Most of the people who smoke are in their teens, and are the ones who are influenced by looking at their surrounding whether it is their parents or friends who are smoking. They tend to become more interested and keen to start it as compared to others who do not witness it on a daily basis. Few try it just because they think it’s cool.
The advertisements by tobacco industry, different kinds of promotions or price breaks for the products happen to be a large influence on the society. Tobacco companies spend in billions for marketing and portray it as an exciting, safe and glamorous thing. The use of tobacco is shown in movies and video games and people find it to be very appealing, hence they are likely to begin it. Other fashionable and high tech electronics like e-cigarettes and vaping are exciting products introduced in the market which helps them inhale nicotine in another manner.
Why has it become so difficult to quit?
Cutting back or stopping altogether the use of tobacco leads to the symptoms or sensation of nicotine detachment and retraction. This withdrawal or retraction could be both mental and physical. Physically, one’s body reacts to the nicotine absence from the body, whereas mentally one realises of giving up the habitual action which calls for a change in their behaviour. It might become emotionally draining like losing something, but one has to accept it for a healthier living. Studies show that users of smokeless tobacco find it as difficult to quit as the ones who smoke tobacco.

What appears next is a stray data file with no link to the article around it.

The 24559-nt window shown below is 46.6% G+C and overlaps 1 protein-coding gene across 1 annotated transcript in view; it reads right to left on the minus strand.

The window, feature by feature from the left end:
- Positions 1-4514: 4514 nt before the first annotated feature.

People who are use to this habit for years or months and suddenly give a break to the same will face withdrawal symptoms. There’s no such danger in detaching from nicotine but certain symptoms can become quite uncomfortable. In the beginning it is just for few hours, but can later reach its peak after 3 days as the by-products of nicotine starts to leave the body completely. The symptoms may last from few days to many weeks but gets better if the person remains strong in staying tobacco free.
Following are the symptoms of nicotine withdrawal
- Feelings of anger, frustration, and impatience
- Trouble concentrating
- Trouble sleeping or staying asleep for long, even facing nightmares or bad dreams
- Boredom or restlessness
- Weight gain
- Increased appetite
- Gas and constipation
- Slower heart rate
- Chest tightness
- Sore throat, cough, nasal drip and dry mouth
These symptoms often convince the quitter to get back to smoking tobacco to get rid of these symptoms and to boost the nicotine level in blood. However it also depends on the level of nicotine a person use to undertake while using tobacco as it depends on various factors like;
- Tobacco brand
- Amount of it chewed
- Product’s pH level (Acid level)
- Tobacco cut etc
If the person undertakes small amounts of it they may be able to quit it earlier however the ones who were habituated to inhale larger amount gives up while facing symptoms of withdrawal.